To generate a grossed-up dividend yield at least equal to the one-year bank deposit rate and capital value targeted to grow at least in line with CPI.
The Model Portfolio is managed by selecting primarily those securities with moderate growth potential but robust cash-generating capacity. These securities are expected to deliver an above-market average income yield, together with a relatively moderate level of capital growth. The portfolio benchmark is the S&P/ASX200 Accumulation Index.
August saw the Australian share-market have its worst month since the GFC, with the ASX200 Accumulation index falling 7.79%.
Undeniably the selling across global share-markets emanated from a surprise decision by the Peoples Bank of China (PBOC) to allow its currency to float at a wider rate than previously, effectively offering up tacit approval for its currency to ease further. Most western stock-markets fell 6-10%, whilst Chinese shares themselves fell 11% (but a more pronounced 27% from their highs mid-month).
The idea that China could ‘export deflation’ seemed to be the trigger for market fears, whereas in my opinion the broader & arguably less concerning reason for the sell off is the western world acknowledgement that super-normal profit margins seen in recent years were in fact under threat by the Chinese slow-down.
In response to the slowing economic data and falling stock-market, the PBOC endeavoured to offer up increasing stimulus through a reduction in interest rates and bank reserve requirements.
In the local market, utilities were the standout performer falling less than 1% – AGL Energy (AGL) remains very much the market darling at present and closed 1% higher for the month after in-line profit results.
Elsewhere it was red-tape across the board, aided and abetted by a very average profit reporting season. Information technology shares like Computershare (CPU) and Carsales.com (CAR) were down 20% and 10% respectively, bank shares were down over 10% after the announcement of capital raising at ANZ and Commonwealth Bank (CBA), and energy stocks continued to plummet, falling 15% in the month.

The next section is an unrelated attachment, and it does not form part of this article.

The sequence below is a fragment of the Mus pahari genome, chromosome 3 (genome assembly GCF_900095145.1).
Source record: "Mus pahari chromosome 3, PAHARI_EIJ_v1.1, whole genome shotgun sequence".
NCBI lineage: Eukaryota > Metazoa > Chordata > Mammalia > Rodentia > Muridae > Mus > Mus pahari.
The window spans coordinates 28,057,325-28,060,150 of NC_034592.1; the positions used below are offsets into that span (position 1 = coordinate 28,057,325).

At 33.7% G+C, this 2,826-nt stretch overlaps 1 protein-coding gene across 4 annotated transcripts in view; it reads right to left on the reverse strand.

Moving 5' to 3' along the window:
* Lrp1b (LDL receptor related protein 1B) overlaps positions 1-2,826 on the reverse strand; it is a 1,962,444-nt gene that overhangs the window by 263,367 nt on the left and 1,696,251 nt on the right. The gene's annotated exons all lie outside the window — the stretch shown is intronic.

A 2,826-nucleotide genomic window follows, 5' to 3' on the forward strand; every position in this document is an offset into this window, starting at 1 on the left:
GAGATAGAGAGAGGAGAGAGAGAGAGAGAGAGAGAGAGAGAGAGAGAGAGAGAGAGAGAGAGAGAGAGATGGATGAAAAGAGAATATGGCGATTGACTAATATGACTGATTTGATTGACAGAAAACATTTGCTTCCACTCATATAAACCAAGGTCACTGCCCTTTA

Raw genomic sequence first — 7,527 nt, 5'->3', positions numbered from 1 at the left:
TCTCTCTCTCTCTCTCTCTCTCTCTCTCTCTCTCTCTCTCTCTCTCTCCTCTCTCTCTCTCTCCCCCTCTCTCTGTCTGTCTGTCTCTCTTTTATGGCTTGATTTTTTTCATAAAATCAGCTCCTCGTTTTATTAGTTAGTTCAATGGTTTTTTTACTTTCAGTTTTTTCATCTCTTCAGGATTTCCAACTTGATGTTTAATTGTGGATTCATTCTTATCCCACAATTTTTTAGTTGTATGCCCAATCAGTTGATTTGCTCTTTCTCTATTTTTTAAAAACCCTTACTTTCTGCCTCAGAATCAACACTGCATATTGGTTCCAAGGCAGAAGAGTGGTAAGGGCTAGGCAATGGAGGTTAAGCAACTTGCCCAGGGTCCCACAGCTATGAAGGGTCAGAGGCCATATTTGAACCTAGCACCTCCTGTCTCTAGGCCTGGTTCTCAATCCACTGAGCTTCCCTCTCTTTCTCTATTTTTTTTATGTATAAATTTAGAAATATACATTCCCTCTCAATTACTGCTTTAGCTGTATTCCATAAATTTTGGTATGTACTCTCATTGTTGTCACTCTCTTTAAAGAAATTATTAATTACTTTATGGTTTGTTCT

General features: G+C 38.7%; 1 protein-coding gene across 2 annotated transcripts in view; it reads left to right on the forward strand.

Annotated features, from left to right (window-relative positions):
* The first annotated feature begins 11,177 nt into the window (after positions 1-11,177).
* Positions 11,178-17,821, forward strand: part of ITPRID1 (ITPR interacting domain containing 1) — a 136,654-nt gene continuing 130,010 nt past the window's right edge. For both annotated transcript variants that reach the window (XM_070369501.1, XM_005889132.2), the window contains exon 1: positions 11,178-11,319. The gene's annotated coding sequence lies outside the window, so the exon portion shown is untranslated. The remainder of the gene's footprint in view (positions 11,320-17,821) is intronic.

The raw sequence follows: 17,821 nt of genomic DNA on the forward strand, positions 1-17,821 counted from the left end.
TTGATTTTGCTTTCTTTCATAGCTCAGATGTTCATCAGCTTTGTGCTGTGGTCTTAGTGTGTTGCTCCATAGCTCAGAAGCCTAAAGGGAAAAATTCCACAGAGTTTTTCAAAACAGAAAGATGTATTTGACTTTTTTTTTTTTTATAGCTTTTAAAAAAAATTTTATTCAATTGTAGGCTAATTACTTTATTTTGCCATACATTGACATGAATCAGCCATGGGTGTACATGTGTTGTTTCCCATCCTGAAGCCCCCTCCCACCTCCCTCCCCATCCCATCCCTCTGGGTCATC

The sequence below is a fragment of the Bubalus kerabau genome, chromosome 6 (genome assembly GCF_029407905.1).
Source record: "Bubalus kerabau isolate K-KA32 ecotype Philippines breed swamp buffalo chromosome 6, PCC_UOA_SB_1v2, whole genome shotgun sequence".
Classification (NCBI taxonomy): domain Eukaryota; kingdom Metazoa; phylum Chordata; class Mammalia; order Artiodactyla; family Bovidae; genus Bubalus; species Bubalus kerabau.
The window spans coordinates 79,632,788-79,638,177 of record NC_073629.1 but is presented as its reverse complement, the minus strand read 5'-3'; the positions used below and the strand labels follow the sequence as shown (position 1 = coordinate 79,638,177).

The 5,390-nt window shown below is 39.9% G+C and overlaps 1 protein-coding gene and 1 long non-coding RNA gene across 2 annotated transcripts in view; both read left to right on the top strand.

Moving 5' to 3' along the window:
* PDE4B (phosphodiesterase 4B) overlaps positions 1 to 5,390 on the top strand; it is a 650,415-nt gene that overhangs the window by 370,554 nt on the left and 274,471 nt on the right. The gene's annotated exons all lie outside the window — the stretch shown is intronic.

Results season locally brought home to roost the lukewarm domestic economy and this ultimately tore down several highly-rated shares, and even a few lowly-rated ones to boot.
Portfolio Commentary & Positioning
The PRIME Australian Equity Income portfolio fell 7.27%, outperforming the 7.79% loss incurred by the ASX200 Accumulation benchmark.
Year-to-date the portfolio is up 1.00%, ahead of the -0.75% loss on the ASX200 Accumulation index.
On the whole we were encouraged the portfolio was able to best the ASX200 benchmark during the month, albeit we are undeniably disappointed that the portfolio and markets took the hit they did.
The large cash weighting in the portfolio helped soften the blow, as did large holdings in each of IOOF (IFL), Adelaide Brighton Cement (ABC) and Wesfarmers (WES). All of these positions outperformed the large index fall, as did the remaining holding in AGL Energy (AGL) that was sold during August.
IFL had been heavily sold in recent months on concerns relating to the impact on their advice business from reports of deficient compliance conduct, but managed to beat market expectations with its full year profit release. ABC also delivered an excellent profit figure, and the added bonus of special dividend. WES results were fine and continue to point to a strong pattern of outperformance against their close rival, Woolworths (WOW).
However elsewhere it was less sanguine.
The bank sector fell over 10%, Telstra (TLS) similarly. Banks fell as the market was forced to digest the significant equity raisings offered by both ANZ and Commonwealth Bank (CBA) in the month.
Our recent purchase of Insurance Australia Group (IAG) was also brought to ground with a thud after the release of average profit figures. All this said, we feel the stock looks excellent value here on 12x and with a 6%+ dividend yield. We certainly weren’t looking for strong results and feel much of what was delivered reflects a view from the rearview mirror.
We chose to add to the position in IAG during the month, whilst still retaining excellent flexibility to broaden the portfolio out if additional opportunities emerge as we expect.
Transactions for the month
REDUCE AGL Energy (AGL)
ADD Insurance Australia Group (IAG)
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